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I was thinking about mechanics and energy and stumped myself with this scenario I made up:

Suppose you are in a room and you are motionless. In the same room, a 1 Kg ball is moving to your right with a speed of 1 m/s. You arrest the ball's motion, so the ball loses its one joule of kinetic energy and also becomes motionless.

However, I lied. The room is actually in space, and is going to my left at a speed of 100 m/s, and the ball is also going to the left from my perspective, but slightly slower at 99 m/s. From my perspective, the ball gains kinetic energy, despite the opposite being true from your perspective.

How is this possible?

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    $\begingroup$ You do work on the ball regardless of whether you slow it down or speed it up. I don't understand the question. $\endgroup$ – ACuriousMind Oct 31 '15 at 21:31
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    $\begingroup$ As 'CuriousOne' said, the value of a kinetic energy depends on the observer or frame of reference. You can't just say that the kinetic energy of a ball or other object is some value. One way or another you have to state what frame of reference you are using. Sometimes the frame of reference is obvious, so it isn't explicitly stated but that doesn't mean that it's not important. Your example merely illustrated the fact that kinetic energies do depend on the frame of reference. $\endgroup$ – Samuel Weir Oct 31 '15 at 23:42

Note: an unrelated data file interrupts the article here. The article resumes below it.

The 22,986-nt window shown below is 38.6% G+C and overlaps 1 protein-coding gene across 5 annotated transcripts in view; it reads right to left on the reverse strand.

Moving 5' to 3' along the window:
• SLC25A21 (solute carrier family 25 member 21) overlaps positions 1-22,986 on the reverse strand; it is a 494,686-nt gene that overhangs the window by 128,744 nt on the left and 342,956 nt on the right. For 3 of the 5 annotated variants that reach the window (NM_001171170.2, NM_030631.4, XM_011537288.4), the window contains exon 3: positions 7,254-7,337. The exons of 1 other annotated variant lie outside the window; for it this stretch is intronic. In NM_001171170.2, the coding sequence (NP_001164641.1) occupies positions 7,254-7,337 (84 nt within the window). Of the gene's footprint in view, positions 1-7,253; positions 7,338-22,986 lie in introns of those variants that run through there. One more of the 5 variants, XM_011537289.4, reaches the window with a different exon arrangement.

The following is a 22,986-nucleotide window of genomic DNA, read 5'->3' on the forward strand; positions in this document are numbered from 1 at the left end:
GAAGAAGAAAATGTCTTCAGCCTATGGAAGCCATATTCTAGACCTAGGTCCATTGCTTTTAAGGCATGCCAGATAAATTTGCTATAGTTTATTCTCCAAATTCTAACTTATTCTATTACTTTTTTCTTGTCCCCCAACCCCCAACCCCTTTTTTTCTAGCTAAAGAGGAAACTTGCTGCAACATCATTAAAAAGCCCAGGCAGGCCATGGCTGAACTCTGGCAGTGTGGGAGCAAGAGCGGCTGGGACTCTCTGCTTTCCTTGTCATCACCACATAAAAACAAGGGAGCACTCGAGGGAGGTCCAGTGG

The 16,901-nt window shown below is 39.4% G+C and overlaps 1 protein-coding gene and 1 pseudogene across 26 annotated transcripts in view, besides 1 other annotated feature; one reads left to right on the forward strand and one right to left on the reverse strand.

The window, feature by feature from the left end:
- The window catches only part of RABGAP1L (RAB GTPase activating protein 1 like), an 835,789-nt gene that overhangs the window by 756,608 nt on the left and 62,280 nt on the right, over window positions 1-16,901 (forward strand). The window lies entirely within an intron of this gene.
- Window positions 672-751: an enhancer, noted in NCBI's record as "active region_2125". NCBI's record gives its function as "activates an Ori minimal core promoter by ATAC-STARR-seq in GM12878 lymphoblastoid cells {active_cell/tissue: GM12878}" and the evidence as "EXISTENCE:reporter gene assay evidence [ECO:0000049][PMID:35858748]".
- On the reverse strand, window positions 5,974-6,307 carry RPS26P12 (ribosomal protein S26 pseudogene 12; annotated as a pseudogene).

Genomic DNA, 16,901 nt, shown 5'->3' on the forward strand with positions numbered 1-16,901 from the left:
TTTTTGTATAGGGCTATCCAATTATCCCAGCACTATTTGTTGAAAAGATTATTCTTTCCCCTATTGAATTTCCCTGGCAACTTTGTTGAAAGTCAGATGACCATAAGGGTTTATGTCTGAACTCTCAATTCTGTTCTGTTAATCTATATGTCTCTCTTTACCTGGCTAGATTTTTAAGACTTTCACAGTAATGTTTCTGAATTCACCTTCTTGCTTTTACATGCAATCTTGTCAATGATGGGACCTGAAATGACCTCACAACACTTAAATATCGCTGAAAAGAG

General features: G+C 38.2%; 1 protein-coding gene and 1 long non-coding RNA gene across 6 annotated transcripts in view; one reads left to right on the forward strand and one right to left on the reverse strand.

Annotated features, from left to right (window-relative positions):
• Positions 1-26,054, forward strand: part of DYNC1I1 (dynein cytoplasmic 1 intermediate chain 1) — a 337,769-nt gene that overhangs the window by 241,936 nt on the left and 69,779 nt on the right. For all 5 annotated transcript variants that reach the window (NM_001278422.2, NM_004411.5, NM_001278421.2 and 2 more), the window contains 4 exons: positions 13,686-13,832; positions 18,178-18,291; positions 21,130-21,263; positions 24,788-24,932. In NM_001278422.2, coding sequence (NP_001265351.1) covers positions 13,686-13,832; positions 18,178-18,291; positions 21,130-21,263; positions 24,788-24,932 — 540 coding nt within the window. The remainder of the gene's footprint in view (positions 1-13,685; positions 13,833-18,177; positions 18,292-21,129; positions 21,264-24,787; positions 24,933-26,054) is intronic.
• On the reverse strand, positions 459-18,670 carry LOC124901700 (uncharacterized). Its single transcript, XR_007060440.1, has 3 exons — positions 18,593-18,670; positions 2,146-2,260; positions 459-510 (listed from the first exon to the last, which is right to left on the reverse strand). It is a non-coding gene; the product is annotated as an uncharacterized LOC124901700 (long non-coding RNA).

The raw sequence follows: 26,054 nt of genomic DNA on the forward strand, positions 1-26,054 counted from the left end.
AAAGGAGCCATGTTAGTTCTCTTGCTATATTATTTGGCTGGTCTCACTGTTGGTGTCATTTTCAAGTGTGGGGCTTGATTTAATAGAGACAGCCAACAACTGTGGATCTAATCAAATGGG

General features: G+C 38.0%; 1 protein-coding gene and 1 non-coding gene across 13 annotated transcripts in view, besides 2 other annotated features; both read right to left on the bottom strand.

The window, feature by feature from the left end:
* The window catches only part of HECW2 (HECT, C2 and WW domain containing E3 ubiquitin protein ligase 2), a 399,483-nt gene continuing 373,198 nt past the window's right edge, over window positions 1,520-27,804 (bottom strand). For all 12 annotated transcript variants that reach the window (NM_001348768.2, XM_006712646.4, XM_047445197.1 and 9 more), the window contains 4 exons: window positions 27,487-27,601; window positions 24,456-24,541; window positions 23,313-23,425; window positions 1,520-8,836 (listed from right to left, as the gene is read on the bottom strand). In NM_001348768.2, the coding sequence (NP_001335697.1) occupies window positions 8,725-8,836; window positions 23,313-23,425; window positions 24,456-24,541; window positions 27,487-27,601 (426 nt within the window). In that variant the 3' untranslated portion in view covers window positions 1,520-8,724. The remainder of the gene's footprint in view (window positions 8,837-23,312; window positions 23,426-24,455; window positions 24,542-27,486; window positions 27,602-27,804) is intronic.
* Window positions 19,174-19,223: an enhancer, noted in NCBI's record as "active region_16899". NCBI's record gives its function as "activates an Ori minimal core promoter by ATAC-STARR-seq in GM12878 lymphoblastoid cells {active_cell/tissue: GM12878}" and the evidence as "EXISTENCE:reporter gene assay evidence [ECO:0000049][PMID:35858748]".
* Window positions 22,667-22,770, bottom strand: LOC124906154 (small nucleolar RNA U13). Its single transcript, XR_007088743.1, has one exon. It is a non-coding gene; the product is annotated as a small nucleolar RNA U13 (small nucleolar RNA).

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Try arresting the balls motion while standing on a path of ice.

What happens is the ball and that floor come to a relative rest. And any force exerted on the ball to slow it down or speed it up has an equal and opposite force exerted on the thing accelerating it.

You can analyze it in any frame and get a correct description (though kinetic energy depends on frame). You'll notice in the frame where the room was moving that the room slows down and hence loses some kinetic energy. Same in the center of momentum frame and the center of mass frame. In the frame where the room was initially at rest, the room actually gains some kinetic energy.

In every frame there is some relative motion. So there is some kinetic energy. That kinetic energy can get shared. And indeed, after the interaction the kinetic energy of each object (room and ball) has changed, but the total energy is conserved (though for a realistic situation with friction some energy has turned into heat and isn't readily available for work any more).

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This is really just a simplified version of Timaeus' answer, so please accept his answer not mine.

Anyhow, you're quite correct that the ball gains energy, but that energy doens't appear from nowhere. in any (inertial) frame total energy is always conserved. What you are seeing is some of the kinetic energy of me and the room being transferred to the ball. That is, when I catch the ball you see the ball speed up slightly and gain energy but you see me and the room slow down slightly and lose energy.

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